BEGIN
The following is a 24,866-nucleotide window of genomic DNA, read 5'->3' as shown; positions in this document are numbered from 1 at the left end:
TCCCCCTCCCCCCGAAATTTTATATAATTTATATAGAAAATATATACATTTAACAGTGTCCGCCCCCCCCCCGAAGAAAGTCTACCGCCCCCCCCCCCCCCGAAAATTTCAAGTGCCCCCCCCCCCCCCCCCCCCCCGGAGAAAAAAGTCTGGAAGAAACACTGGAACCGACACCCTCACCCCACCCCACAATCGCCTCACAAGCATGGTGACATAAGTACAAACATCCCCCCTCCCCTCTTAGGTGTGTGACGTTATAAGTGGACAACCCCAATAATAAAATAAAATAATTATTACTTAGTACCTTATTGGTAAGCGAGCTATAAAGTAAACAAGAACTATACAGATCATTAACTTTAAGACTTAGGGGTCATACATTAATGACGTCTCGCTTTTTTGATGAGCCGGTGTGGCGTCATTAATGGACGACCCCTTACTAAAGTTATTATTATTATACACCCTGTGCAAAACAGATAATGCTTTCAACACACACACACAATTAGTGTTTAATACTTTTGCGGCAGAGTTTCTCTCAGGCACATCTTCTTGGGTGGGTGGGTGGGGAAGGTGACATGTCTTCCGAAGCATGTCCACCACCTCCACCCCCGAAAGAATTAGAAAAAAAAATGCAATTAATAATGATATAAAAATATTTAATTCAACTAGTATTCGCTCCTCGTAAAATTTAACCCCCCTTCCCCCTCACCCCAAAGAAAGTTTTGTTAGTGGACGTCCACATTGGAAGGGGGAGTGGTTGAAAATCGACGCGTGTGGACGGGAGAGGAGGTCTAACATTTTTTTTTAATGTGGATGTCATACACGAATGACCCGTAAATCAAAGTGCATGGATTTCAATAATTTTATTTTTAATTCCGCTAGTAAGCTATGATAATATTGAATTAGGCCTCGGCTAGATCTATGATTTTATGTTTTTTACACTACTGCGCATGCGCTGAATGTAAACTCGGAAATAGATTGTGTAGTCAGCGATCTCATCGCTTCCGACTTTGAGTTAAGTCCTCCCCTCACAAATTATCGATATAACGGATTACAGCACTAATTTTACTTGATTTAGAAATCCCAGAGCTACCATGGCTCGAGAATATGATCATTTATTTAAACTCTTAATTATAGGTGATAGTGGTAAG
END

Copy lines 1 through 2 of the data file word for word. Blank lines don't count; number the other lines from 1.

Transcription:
The following is a 24,866-nucleotide window of genomic DNA, read 5'->3' as shown; positions in this document are numbered from 1 at the left end:
TCCCCCTCCCCCCGAAATTTTATATAATTTATATAGAAAATATATACATTTAACAGTGTCCGCCCCCCCCCCGAAGAAAGTCTACCGCCCCCCCCCCCCCCGAAAATTTCAAGTGCCCCCCCCCCCCCCCCCCCCCCGGAGAAAAAAGTCTGGAAGAAACACTGGAACCGACACCCTCACCCCACCCCACAATCGCCTCACAAGCATGGTGACATAAGTACAAACATCCCCCCTCCCCTCTTAGGTGTGTGACGTTATAAGTGGACAACCCCAATAATAAAATAAAATAATTATTACTTAGTACCTTATTGGTAAGCGAGCTATAAAGTAAACAAGAACTATACAGATCATTAACTTTAAGACTTAGGGGTCATACATTAATGACGTCTCGCTTTTTTGATGAGCCGGTGTGGCGTCATTAATGGACGACCCCTTACTAAAGTTATTATTATTATACACCCTGTGCAAAACAGATAATGCTTTCAACACACACACACAATTAGTGTTTAATACTTTTGCGGCAGAGTTTCTCTCAGGCACATCTTCTTGGGTGGGTGGGTGGGGAAGGTGACATGTCTTCCGAAGCATGTCCACCACCTCCACCCCCGAAAGAATTAGAAAAAAAAATGCAATTAATAATGATATAAAAATATTTAATTCAACTAGTATTCGCTCCTCGTAAAATTTAACCCCCCTTCCCCCTCACCCCAAAGAAAGTTTTGTTAGTGGACGTCCACATTGGAAGGGGGAGTGGTTGAAAATCGACGCGTGTGGACGGGAGAGGAGGTCTAACATTTTTTTTTAATGTGGATGTCATACACGAATGACCCGTAAATCAAAGTGCATGGATTTCAATAATTTTATTTTTAATTCCGCTAGTAAGCTATGATAATATTGAATTAGGCCTCGGCTAGATCTATGATTTTATGTTTTTTACACTACTGCGCATGCGCTGAATGTAAACTCGGAAATAGATTGTGTAGTCAGCGATCTCATCGCTTCCGACTTTGAGTTAAGTCCTCCCCTCACAAATTATCGATATAACGGATTACAGCACTAATTTTACTTGATTTAGAAATCCCAGAGCTACCATGGCTCGAGAATATGATCATTTATTTAAACTCTTAATTATAGGTGATAGTGGTAAG